In this week’s Parsha we learn about the famous story of Moses and the rock. Moses is told to speak to the rock in order to draw water for the community, but he strikes it with his rod instead. The water emerges, but Moses is told by God that since he did not listen (striking instead of speaking) that he will not be able to enter the Promised Land. In isolation, this story portrays Moses as someone unable to follow directions, a bad quality for a leader, and he is punished for his defiance. However, when we do a closer read we see that Moses has a legitimate reason to think he should strike the rock.
Earlier in the travels of the Israelites, soon after they crossed the Yam Suf, Moses is in a similar situation. The Israelites cry for water, Moses seeks guidance from God, and he is told to strike the rock to draw water. So in Exodus he is told to strike the rock (and it works), and then in this week’s Parsha he is told to speak but he strikes again. It is harder to fault Moses when we remember his history with rocks and water. He was not defiant, he was literally going back to the same “well” that had worked before.
All of a sudden Moses’ being kept out of The Promised Land feels less like a punishment for defiance and more like a natural consequence of not adapting to new instructions. Moses had proved that he knew how to be a leader during the Exodus from Egypt and he proved that he knew how to be a leader during the journey through the desert. Now this test from God, changing the rules about water-drawing, proved that Moses was not ready to adapt to a new circumstance in The Promised Land. Life will be different for the Israelites when they cross the Jordan River; this will be there first time back in Cana’an for hundreds of years, and their needs will be different than they ever have been. Moses’ inability to modify his strategy to meet God’s new demands at the rock, disqualifies his entrance into Israel as the leader. Thanks to his many years of extraordinary service, he merits seeing the Land but, as we learn in this week’s parsha, that is where his story will end.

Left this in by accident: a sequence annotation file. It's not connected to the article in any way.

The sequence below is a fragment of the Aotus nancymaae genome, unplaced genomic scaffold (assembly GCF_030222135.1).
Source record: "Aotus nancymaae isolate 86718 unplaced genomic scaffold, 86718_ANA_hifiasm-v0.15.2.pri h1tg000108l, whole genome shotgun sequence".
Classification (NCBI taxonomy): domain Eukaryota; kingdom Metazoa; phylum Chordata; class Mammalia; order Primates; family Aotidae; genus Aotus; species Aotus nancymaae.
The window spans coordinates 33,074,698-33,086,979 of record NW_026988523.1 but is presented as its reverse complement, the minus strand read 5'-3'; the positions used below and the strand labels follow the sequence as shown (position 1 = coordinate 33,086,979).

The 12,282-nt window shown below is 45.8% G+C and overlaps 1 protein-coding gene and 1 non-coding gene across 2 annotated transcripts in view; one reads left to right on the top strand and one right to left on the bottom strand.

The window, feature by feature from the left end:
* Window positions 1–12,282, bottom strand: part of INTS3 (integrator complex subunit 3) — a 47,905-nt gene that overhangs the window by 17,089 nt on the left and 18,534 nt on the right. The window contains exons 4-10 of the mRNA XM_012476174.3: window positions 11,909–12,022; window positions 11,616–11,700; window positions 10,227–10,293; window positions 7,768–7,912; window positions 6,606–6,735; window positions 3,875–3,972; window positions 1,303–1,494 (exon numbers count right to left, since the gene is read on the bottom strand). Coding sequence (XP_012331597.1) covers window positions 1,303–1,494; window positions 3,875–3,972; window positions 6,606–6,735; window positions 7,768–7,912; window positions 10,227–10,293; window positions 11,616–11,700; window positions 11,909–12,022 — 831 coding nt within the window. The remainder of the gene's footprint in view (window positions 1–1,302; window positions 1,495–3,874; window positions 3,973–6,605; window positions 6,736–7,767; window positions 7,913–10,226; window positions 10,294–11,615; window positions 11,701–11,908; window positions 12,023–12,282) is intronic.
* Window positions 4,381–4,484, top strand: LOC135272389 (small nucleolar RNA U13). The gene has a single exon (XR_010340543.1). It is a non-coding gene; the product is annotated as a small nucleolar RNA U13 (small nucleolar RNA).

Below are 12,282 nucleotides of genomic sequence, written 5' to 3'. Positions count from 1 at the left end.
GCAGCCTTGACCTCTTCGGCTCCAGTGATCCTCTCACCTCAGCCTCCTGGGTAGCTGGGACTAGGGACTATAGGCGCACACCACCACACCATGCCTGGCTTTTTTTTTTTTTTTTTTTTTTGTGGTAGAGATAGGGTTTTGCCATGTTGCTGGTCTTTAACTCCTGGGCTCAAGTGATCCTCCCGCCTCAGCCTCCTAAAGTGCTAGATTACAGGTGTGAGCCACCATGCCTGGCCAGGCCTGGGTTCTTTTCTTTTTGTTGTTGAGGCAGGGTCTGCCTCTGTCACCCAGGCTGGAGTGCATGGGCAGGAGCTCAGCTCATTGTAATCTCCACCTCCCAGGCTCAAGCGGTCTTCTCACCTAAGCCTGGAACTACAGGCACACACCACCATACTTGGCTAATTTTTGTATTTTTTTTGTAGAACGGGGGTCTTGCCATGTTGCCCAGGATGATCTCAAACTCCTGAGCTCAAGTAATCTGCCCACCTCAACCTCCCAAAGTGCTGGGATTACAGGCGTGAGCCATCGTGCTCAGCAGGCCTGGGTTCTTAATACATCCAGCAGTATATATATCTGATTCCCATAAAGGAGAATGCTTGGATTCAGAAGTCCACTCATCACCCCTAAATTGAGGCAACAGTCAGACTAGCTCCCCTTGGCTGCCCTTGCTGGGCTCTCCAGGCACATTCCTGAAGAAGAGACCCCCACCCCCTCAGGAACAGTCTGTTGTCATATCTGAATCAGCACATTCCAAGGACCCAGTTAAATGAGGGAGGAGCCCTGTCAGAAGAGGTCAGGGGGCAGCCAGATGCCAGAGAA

The lesson here is that long term success comes from an ability to adapt and change as the times demand. This is a value underlies the work that we are doing at Schechter. We have guiding, core, principles that define our school, and they are articulated in our Strategic Plan. However, the strategies and systems that we develop to best service our goals have to be able to evolve as circumstances change. Jewish Life continues to evolve as generations of students pass through our hallways, which presents our school with new opportunities and new challenges. In order for Schechter to remain relevant and successful we must adapt to, and anticipate, the changes as they occur.
On a personal level, I see this reflected in my own life as well. Less than a year ago I was a pulpit rabbi and I was preparing to make a major transition in my life to Boston and the Schechter community. I needed to adapt to a new career and I am grateful for all of the help that my colleagues, the students and our community provided to me. I am lucky to be a part of a community that understands the tremendous value of Jewish education and I am proud of the work that we are doing to foster future leaders of our community. The reason for our shared success this year has been growth, feedback, reflection and willingness to adapt, and I am looking forward to another great school year starting in the Fall.